Correction: Mulcair first introduced the tax cut in January, not today. The story has been updated to reflect that.
Tom Mulcair re-announced Tuesday that if elected, he will cut the small business tax rate by two percentage points.
Mulcair originally announced the tax cut in January, and while he spent a portion of his Tuesday morning press conference criticizing Conservative leader Stephen Harper’s handling of the economy, Harper implemented a similar tax cut in April after voting against it in February.
The two plans do differ slightly. Specifically, Mulcair is promising to cut the small business tax rate from 11 per cent to nine by 2017 – a cut of one percentage point in each of the first two years of his mandate.
“Small businesses like the one that we’re visiting here today, now account for 30 per cent of our country’s GDP and employ nearly eight million Canadians,” Mulcair said while standing in front of a Hamilton business.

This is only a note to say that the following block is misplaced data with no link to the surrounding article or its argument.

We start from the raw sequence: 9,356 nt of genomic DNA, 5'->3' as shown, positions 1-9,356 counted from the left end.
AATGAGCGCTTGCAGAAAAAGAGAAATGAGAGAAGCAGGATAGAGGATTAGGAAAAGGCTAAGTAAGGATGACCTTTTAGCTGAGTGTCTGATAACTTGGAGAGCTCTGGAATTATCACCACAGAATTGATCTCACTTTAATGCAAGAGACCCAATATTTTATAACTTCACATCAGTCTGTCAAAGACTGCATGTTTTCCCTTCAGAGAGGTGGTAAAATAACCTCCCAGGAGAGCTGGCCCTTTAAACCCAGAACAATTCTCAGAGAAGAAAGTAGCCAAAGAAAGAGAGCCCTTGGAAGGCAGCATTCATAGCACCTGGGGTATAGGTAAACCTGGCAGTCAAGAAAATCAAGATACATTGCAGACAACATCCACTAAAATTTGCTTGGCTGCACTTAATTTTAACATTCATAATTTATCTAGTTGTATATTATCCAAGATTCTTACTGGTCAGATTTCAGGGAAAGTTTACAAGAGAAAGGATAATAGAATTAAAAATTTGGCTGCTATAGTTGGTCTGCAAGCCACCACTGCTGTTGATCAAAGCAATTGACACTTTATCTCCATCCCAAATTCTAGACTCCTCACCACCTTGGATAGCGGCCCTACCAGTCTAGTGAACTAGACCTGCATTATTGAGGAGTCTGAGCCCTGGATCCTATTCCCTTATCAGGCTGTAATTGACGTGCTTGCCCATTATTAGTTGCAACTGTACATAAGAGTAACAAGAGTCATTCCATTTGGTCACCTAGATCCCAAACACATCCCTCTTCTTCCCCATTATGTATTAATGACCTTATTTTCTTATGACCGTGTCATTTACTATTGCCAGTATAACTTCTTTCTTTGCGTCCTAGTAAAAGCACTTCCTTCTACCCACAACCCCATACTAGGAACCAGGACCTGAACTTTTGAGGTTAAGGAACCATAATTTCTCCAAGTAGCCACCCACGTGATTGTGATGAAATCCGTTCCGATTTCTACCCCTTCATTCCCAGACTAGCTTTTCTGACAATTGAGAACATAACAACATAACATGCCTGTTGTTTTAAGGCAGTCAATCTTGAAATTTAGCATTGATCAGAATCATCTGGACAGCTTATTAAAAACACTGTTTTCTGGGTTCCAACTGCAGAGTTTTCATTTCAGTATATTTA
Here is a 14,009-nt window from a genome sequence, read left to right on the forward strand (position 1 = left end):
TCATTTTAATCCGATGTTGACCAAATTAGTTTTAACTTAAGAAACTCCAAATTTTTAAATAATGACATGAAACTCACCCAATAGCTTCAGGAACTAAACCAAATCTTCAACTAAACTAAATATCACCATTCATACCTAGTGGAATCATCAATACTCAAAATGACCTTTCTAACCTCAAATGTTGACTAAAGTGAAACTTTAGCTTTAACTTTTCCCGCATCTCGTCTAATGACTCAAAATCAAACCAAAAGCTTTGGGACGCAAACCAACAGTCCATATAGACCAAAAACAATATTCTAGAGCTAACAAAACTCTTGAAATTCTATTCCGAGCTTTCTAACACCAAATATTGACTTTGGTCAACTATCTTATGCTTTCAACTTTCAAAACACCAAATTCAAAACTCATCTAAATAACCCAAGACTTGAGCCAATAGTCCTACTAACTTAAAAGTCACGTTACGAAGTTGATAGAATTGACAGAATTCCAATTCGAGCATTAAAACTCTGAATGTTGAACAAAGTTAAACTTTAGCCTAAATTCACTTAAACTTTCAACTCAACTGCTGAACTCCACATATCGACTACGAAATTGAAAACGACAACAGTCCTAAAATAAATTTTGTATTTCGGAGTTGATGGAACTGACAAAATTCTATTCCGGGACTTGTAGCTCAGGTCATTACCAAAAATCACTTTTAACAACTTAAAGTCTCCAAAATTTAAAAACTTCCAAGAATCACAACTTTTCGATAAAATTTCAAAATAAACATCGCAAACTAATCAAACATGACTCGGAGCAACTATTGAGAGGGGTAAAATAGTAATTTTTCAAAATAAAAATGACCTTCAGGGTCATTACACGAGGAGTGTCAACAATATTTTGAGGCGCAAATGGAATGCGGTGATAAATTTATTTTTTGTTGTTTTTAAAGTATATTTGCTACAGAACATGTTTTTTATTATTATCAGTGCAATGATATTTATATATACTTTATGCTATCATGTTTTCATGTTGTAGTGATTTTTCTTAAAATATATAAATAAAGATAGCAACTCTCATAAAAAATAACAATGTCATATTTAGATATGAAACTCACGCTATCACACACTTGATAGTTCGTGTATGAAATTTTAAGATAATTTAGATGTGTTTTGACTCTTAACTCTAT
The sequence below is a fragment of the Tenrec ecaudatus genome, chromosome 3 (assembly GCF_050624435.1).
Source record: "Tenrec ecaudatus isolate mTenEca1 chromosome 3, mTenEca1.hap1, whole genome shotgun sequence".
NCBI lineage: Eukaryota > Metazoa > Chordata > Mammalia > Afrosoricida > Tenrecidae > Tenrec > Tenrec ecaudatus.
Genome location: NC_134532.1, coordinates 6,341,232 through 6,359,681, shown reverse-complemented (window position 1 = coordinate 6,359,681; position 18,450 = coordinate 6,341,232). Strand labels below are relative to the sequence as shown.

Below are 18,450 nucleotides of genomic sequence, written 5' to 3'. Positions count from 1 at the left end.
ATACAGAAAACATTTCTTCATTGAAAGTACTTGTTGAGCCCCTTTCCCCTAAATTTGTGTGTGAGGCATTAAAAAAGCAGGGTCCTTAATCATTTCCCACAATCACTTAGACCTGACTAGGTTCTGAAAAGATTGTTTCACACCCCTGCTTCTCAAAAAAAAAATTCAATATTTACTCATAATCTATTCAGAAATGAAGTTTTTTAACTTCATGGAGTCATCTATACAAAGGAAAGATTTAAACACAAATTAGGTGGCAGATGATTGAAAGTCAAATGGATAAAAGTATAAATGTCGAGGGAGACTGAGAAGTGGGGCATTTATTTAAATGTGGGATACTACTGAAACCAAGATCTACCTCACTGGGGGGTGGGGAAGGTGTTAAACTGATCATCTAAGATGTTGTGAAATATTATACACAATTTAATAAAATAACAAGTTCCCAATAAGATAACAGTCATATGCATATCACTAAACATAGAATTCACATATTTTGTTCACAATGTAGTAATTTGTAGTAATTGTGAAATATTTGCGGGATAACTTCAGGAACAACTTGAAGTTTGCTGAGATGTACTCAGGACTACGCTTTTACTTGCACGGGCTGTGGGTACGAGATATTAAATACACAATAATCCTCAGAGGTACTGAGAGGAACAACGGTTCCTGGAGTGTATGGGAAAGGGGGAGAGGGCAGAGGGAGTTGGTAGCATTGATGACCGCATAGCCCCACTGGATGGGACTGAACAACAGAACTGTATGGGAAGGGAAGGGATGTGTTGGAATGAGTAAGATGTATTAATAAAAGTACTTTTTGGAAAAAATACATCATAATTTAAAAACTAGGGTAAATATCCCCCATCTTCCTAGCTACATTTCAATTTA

On April 23 of this year, the Harper government announced mostly the same thing – a cut to the small business tax rate from 11 per cent to nine after having brought it down to its current rate in 2008.
The Conservatives, however, would do it over four years – a cut of half a percentage point each year.
Both parties agreed on how many people their policy would help – nearly 700,000 across Canada.
When asked for a comment about the NDP’s plan to cut the small business tax, the Conservatives suggested the NDP would also be hiking payroll taxes across the country.
“Canadians will not be fooled by Thomas Mulcair’s plan to impose a job killing payroll tax on all workers and employers that will set our economy back,” according to a statement from the Conservatives. “Due to measures Prime Minister Harper has introduced, small business taxes will be almost 50% lower, which will allow businesses to create jobs and economic growth.”